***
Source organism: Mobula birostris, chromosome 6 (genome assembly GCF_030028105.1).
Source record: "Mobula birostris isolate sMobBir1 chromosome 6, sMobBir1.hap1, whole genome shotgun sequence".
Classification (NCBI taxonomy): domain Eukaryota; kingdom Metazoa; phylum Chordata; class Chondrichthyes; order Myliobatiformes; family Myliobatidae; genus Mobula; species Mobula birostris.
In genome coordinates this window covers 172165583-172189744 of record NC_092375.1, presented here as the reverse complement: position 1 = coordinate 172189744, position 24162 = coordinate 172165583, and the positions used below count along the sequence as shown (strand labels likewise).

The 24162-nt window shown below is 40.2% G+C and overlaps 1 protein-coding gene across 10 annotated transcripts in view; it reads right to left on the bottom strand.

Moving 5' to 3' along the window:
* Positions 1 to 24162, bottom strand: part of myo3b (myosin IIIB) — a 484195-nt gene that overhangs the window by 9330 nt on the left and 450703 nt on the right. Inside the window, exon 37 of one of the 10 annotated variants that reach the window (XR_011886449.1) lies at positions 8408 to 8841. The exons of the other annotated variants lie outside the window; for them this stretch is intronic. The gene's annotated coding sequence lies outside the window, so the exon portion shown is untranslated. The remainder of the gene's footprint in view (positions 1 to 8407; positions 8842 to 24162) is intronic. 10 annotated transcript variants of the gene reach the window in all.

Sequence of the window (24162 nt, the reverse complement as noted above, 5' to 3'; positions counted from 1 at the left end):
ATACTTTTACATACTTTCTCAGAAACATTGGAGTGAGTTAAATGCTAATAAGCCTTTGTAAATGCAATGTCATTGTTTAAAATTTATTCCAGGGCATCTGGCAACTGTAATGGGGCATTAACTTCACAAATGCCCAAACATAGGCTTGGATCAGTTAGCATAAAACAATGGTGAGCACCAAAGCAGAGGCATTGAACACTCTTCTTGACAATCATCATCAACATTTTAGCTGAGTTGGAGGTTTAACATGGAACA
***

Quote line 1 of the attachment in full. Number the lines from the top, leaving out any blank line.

Source organism: Mobula birostris, chromosome 6 (genome assembly GCF_030028105.1).